LAS VEGAS – Nervous-by-nature investors may fret about the possibility of a growing subprime automotive-lending market going downhill in an avalanche of defaults. But panelists at a financial conference here aren’t worried. At least not about that.
Although sounding basically optimistic on the future prospects of the auto industry and auto lending in particular, the panelists do share a concern or two. The threat of subprime turning ugly isn’t one of them.
Yet some Wall Street types have voiced fears lately that slight increases in subprime auto-loan delinquency rates could mean bad things are to come.
That’s typical, says Amy Cutts, chief economist at credit-tracker Equifax.
“The investor class is nervous by nature, and it doesn’t take much to get them hyper-nervous,” she says at the American Financial Services Assn.’s annual Vehicle Finance Conference held in conjunction with the National Automobile Dealers Assn. convention.
“I can get out my magnifier and show delinquency rates going up slightly and a small basis-point charting,” she says, adding that’s more a reflection of increased automotive subprime lending in recent years than of anything else.
“If that’s the worry, there’s no problem,” she says after her participation on a panel discussing market trends.
Wall Street in recent years has shown an appetite for buying bonds in the form of bundled subprime loans to people with less than stellar credit. Santander last year readily did a $712 million subprime deal like that.
But there have been grumblings of late about the wisdom of such transactions, considering the upticks in delinquency rates.
Cutts’ concern isn’t that. Rather, it is the fear that skittish investors will take their money elsewhere, fleeing auto lending, or at least certain segments of it, and consequently tightening the availability of reasonably priced credit to people who want to buy cars.
“Investors might go somewhere else,” she says. “When I see a pullback in funding, I worry about credit availability (in auto lending).”
If auto-lending credit is curtailed, the auto industry undoubtedly would take a hit. Conference panelists note that when auto sales plummeted to 10.6 million in 2009 (compared to 17.4 million last year), the real culprit for the freefall was credit unavailability for would-be vehicle buyers.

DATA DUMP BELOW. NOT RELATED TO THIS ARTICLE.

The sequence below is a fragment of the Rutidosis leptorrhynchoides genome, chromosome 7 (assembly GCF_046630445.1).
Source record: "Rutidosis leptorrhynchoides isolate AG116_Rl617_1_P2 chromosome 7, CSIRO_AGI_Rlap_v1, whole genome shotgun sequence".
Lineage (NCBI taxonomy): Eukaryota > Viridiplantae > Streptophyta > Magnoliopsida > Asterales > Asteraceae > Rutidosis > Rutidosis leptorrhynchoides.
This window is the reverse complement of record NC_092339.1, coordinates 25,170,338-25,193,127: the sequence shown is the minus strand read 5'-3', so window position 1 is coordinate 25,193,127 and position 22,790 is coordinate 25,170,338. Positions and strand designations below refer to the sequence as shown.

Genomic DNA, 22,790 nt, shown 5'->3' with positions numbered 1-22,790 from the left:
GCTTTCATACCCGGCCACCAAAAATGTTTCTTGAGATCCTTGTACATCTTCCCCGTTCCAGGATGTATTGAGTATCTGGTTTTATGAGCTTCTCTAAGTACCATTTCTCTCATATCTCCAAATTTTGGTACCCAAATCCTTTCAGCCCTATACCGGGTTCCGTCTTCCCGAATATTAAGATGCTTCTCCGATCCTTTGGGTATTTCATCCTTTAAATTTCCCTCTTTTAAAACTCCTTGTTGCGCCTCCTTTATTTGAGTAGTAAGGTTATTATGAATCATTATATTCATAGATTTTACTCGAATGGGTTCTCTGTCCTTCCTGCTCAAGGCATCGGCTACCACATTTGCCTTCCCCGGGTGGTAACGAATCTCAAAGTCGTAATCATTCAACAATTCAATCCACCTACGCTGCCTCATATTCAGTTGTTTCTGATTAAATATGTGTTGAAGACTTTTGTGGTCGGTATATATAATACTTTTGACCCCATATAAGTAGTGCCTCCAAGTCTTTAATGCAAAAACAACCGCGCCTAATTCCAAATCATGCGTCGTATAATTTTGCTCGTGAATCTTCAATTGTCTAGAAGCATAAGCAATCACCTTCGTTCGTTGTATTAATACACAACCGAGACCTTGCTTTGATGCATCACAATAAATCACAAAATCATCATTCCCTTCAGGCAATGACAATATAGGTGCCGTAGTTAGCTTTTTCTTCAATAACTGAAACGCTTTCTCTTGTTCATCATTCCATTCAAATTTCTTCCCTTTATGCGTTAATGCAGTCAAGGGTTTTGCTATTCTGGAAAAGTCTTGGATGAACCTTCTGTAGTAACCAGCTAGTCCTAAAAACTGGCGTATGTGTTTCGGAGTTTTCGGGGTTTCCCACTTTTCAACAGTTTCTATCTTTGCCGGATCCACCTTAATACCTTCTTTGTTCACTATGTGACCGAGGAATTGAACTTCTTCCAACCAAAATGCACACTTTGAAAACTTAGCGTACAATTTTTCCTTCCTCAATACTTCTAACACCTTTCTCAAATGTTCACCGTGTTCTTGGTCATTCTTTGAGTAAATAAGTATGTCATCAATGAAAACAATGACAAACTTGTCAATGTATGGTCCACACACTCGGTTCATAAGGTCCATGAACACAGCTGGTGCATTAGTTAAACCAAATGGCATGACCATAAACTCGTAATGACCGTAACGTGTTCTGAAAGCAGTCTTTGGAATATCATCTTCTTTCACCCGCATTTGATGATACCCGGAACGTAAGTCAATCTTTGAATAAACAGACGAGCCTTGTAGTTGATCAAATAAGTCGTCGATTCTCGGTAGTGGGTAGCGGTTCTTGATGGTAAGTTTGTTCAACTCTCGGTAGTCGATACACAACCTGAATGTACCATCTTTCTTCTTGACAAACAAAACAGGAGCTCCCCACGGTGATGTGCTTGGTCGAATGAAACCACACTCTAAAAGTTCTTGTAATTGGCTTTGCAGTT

“It’s easy to fund credit scores of 700 and up,” Cutts says. “You can do that all day long,”
Sixty-day delinquency rates went from 0.72% in 2014 to 0.77% in 2015, primarily because of subprime borrowers.
In electronic polling using hand-held devices at the conference, 93% of attendees say they think delinquency rates will go up this year.
Credit levels range from scores of 850 for super prime to 300 for deep subprrime. Experian says 2015 credit levels and their percentage of the automotive market are: super prime (27.68%), prime (43.15%), non-prime (17.69%), subprime (10.70%, up from 10.08%) and deep subprime (0.78%, up from 0.68%).
“We still think the automotive credit market is good even though some people are suggesting we might see a deterioration,” says conference panelist Matt Carroll, senior director-financial services for Standard & Poor’s. “Those people are making comparisons to the housing crisis.”
That’s when subprime lending indeed did blow up in 2008 and 2009. But the detonators were subprime mortgages that defaulted en masse, not subprime auto loans. The latter performed well during the recession, leading many investors to get involved in that credit segment, including subprime.
Today, any bad news on the subprime front rekindles investors’ memories of the horror show that was the subprime mortgage meltdown. To them, it was traumatic and not that long ago.
“Yes, we are seeing an increase in delinquencies and losses (from subprime auto loans), but those are coming off a low base,” Carroll says. “It’s more of a normalization.”
Delinquency and charge-off rates are relatively low, says Tom Murphy, a Wells Fargo executive vice president.
In 2009 “a lot of private equity moved from mortgages to auto (lending),” he says, wondering whether such investors will stay.
He adds, “I’m generally the most optimistic guy around, and we are looking for deals, but I have some concerns.” One of them: “Yeah, people are getting jobs, but are they jobs that can pay for a 72-month car loan?”
Slow wage growth is an issue that can affect auto sales, says Mike Wall, director-automotive analysis for IHS Automotive. “It’s something we’re looking at closely. There are some troubling aspects to it. It’s a limiting factor.”